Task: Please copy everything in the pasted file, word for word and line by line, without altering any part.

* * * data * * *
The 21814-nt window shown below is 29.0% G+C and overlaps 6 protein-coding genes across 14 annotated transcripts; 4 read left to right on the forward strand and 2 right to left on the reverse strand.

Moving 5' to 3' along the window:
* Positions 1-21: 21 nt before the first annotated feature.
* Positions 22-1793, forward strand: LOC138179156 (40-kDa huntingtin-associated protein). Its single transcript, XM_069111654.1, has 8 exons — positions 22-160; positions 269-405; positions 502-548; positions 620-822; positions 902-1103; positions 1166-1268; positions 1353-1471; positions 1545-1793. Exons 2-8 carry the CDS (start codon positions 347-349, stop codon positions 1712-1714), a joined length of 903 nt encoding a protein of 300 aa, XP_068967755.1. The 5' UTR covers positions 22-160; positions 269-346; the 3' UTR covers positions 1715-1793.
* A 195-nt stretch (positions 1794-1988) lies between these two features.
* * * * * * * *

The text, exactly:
The 21814-nt window shown below is 29.0% G+C and overlaps 6 protein-coding genes across 14 annotated transcripts; 4 read left to right on the forward strand and 2 right to left on the reverse strand.

Moving 5' to 3' along the window:
* Positions 1-21: 21 nt before the first annotated feature.
* Positions 22-1793, forward strand: LOC138179156 (40-kDa huntingtin-associated protein). Its single transcript, XM_069111654.1, has 8 exons — positions 22-160; positions 269-405; positions 502-548; positions 620-822; positions 902-1103; positions 1166-1268; positions 1353-1471; positions 1545-1793. Exons 2-8 carry the CDS (start codon positions 347-349, stop codon positions 1712-1714), a joined length of 903 nt encoding a protein of 300 aa, XP_068967755.1. The 5' UTR covers positions 22-160; positions 269-346; the 3' UTR covers positions 1715-1793.
* A 195-nt stretch (positions 1794-1988) lies between these two features.